PRIMO lab interests


Species specific sperm-egg interactions are essential for sexual reproduction. Broadcast spawning of marine organisms are under particularly stringent conditions since eggs released into the water column can be exposed to multiple different sperm. Bindin isolated from the sperm acrosome resulted in insoluble particles that caused homospecific eggs to aggregate, whereas no aggregation occurred with heterospecific eggs. Therefore, Bindin was concluded to play a critical role in fertilization yet its function has never been tested. Here we report that Bindin is required for fertilization. Cas9 mediated gene inactivation in a sea urchin resulted in perfectly normal-looking embryos, larvae, adults and gametes in both males and females. What differed between the genotypes was that the bindin -/- sperm never fertilized an egg, functionally validating Bindin as an essential gamete interaction protein at the level of sperm – egg cell surface binding.  [doi: 10.1073/pnas.2109636118]


Multipotent cells

As embryogenesis proceeds from a totipotent zygote into a multicellular organism, diverse cell types are specified by a progressive loss of potency. By contrast, germ cells retain the potential for totipotency and give rise to the next generation.

The juvenile sea urchin is patterned from cells that are set-aside during embryogenesis and shuttled into the larval coelomic pouches, the site of adult rudiment formation. Cells that contribute to the coelomic pouches come from various early embryonic lineages, including the small micromeres lineage. We are testing the role of Vasa, Nanos, and Piwi, three conserved germ line markers, in sea urchin development. We find that Vasa, Nanos, and Piwi are selectively expressed in the small micromere lineage during embryogenesis. As larval development proceeds, the domain of Vasa expression expands to the entire developing adult rudiment. Thus, Vasa is not a strict germ line marker in the sea urchin, but may instead indicate multipotency. Functional analysis revealed that Nanos is required to maintain the identity of small micromeres as “set-aside” cells. Nanos-depleted small micromeres ectopically divide and are not incorporated into the larval coelomic pouches. Thus, the small micromeres are likely multipotent cells that give rise to many tissues, which probably includes, but is not limited to the germ line. We hypothesize that the germline is segregated late in larval development, rather than during embryogenesis. Furthermore, we propose that the sea urchin uses a 2-step germline determination mechanism: first a long-term multipotent precursor is specified from which later the primordial germ cells (PGCs) are segregated. Our work suggests a broader role for the traditional germline genes Vasa, Nanos, and Piwi in establishing and maintaining the fate of multipotent cells in 2-step germline determination.



Vasa has multiple roles

mamiko-fig-3.jpgVasa, an ATP-dependent RNA helicase, is broadly conserved among various organisms from cnidarians to mammals. It has a rich history of utility as a germline marker, and is believed to function as a positive translational regulator in the determination and maintenance of germline cells. Studies in non-model organisms including our favorite animal sea urchins, however, revealed that Vasa is also present in somatic cells of many tissues. In many cases these cells are multipotent, are non-germline associated, and give rise to a variety of different tissue types. Our recent work demonstrated that Vasa functions in the regulation of the cell cycle during early embryogenesis of the sea urchin. Additional evidence from our ongoing research suggests that sea urchins utilize this molecule Vasa in multiple cell lineages (embryonic cell, germ cell, and adult stem cell) for multiple functions (cell cycle, germ cell specification and potentially regeneration).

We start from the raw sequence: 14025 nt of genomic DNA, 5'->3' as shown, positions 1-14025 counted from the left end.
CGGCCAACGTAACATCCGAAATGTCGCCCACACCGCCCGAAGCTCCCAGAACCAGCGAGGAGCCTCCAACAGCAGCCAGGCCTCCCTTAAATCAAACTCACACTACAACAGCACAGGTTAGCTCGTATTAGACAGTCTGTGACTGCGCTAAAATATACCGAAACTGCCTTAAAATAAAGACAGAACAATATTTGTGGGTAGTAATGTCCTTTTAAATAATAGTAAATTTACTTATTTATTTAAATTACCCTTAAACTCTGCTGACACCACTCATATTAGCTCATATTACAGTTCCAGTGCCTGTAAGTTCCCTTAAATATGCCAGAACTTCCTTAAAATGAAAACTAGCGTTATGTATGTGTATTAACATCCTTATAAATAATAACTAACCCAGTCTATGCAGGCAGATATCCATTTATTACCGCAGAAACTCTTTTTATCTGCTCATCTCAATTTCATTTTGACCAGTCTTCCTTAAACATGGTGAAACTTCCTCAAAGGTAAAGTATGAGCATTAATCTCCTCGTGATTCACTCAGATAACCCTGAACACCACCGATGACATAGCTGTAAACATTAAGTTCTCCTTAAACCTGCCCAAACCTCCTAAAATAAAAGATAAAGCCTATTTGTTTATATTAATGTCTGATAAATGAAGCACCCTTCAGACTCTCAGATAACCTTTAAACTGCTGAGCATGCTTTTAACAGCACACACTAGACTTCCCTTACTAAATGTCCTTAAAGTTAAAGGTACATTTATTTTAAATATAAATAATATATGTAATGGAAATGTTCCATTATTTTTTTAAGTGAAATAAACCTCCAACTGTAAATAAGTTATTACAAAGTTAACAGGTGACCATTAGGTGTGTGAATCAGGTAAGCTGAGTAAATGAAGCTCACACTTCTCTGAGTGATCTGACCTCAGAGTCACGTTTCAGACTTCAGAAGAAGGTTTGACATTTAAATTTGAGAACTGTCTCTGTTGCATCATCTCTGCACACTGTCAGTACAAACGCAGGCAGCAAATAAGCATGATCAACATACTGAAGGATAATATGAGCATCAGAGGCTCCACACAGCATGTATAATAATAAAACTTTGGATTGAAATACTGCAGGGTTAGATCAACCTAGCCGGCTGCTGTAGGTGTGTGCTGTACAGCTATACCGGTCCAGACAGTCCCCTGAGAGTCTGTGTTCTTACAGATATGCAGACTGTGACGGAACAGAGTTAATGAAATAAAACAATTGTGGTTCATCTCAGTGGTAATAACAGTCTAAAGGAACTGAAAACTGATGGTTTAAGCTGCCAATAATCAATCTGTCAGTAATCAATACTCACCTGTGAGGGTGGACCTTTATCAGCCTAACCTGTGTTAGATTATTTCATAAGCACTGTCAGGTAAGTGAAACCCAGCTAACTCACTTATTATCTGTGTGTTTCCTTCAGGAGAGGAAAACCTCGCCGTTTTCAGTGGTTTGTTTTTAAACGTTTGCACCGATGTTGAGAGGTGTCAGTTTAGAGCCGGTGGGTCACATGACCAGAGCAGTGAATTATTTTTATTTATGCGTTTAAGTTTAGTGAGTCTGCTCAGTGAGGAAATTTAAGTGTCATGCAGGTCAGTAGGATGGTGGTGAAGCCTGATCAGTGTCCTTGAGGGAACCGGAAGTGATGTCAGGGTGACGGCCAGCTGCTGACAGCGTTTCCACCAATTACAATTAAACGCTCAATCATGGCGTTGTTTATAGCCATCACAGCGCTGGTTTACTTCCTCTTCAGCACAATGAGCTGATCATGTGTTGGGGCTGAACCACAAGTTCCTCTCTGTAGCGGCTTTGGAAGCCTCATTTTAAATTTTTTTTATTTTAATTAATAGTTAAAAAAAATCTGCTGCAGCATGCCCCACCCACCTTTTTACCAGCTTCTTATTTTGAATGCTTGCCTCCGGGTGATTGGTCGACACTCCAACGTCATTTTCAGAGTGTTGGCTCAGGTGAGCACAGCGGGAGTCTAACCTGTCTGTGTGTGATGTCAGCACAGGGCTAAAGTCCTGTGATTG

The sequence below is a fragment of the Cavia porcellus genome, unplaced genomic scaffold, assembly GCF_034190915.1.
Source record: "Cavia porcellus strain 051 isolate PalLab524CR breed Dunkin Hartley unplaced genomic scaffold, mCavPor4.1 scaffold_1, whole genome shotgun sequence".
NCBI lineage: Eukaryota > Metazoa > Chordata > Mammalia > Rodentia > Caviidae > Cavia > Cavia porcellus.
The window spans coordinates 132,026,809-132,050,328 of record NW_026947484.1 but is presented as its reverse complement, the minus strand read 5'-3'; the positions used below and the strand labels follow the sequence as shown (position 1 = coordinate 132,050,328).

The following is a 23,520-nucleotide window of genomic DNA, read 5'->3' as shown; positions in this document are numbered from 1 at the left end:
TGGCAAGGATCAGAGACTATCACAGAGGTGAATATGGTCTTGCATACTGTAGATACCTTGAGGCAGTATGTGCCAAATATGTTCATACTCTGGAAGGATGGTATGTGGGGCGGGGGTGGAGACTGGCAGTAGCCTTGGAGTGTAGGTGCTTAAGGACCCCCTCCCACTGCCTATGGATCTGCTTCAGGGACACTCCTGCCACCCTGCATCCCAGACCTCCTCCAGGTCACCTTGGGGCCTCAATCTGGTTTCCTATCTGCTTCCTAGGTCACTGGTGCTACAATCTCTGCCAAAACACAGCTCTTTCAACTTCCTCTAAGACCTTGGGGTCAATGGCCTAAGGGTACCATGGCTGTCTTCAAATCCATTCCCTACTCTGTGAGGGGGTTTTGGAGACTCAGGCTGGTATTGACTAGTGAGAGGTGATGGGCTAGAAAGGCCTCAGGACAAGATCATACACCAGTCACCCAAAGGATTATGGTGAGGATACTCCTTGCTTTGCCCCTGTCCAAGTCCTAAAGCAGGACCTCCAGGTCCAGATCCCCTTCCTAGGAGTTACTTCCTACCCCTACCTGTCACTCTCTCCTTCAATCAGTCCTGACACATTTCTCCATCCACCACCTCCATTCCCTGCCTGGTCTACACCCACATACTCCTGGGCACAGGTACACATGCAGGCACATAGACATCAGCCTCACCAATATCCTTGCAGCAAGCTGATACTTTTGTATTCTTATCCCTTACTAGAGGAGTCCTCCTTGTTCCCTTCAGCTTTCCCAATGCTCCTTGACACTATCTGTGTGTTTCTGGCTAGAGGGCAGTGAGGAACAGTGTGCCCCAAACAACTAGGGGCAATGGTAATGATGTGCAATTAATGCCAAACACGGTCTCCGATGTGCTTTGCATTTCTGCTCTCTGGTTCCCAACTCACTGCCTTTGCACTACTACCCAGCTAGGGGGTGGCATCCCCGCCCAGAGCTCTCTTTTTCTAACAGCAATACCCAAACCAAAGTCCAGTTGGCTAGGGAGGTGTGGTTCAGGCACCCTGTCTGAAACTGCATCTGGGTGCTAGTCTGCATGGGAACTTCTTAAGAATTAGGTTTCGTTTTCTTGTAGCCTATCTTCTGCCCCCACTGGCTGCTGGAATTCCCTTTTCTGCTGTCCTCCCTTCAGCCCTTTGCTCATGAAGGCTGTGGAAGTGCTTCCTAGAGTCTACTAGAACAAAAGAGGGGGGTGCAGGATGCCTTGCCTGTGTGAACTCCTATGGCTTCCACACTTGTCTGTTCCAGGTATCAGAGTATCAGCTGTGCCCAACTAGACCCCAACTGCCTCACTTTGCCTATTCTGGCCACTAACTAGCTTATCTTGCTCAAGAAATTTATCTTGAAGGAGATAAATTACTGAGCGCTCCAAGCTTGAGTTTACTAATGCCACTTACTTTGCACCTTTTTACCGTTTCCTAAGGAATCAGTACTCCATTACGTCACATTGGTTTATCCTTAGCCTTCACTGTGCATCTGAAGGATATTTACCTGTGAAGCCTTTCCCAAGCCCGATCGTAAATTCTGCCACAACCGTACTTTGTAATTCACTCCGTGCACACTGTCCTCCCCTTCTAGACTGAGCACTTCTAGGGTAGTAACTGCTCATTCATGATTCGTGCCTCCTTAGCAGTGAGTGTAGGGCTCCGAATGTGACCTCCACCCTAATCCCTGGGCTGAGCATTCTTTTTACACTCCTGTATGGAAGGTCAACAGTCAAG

Post-transcriptional regulation in small micromeres

Vasa, Nanos, and Piwi are proteins that accumulate in the sea urchin small micromeres. We have begun to test if post-transcriptional mechanisms are involved in this specific localization. These 3 proteins were also shown to be involved in translational control in different organisms: Nanos was shown to be a translational repressor, Vasa and Piwi were shown to be translational activators. We want to understand the translational functions of these 3 proteins in sea urchin small micromeres. We are now using a luciferase assay in sea urchin cell-free cap-dependent translation system to understand these mechanisms.





Translational repression by Nanos in echinoderms

Nanos is a RNA-binding protein which was first described as a translational repressor in Drosophila. The translational repression is mediated through interaction between nanos and pumilio, which binds RNAs such as hunchback and cyclin B. These target RNAs contain a conserved motif, the Nanos Response Element, in their 3’UTR. Nanos is required for the survival and maintenance of primordial germ cells during embryogenesis. Its expression is highly regulated at the RNA and protein level, any misexpression induces cell cycle and developmental defects. Nanos has been found in all animals tested. In the sea urchin, three nanos homologs are present in the genome of Strongylocentrotus purpuratus (Sp), and all of them are expressed, with differential timing, in the small micromeres (SMM). Morpholino injection against Sp nanos1 and Sp nanos2 indicates that in the sea urchin, these homologs are required for adult rudiment formation. Now, using two sea urchins, Sp and Hemicentrotus pulcherrimus (Hp), our results show that a combination of selective RNA retention, translational control, and protein stability mechanisms instills selective nanos expression in the SMM lineage.



Genetic regulation of pigmentation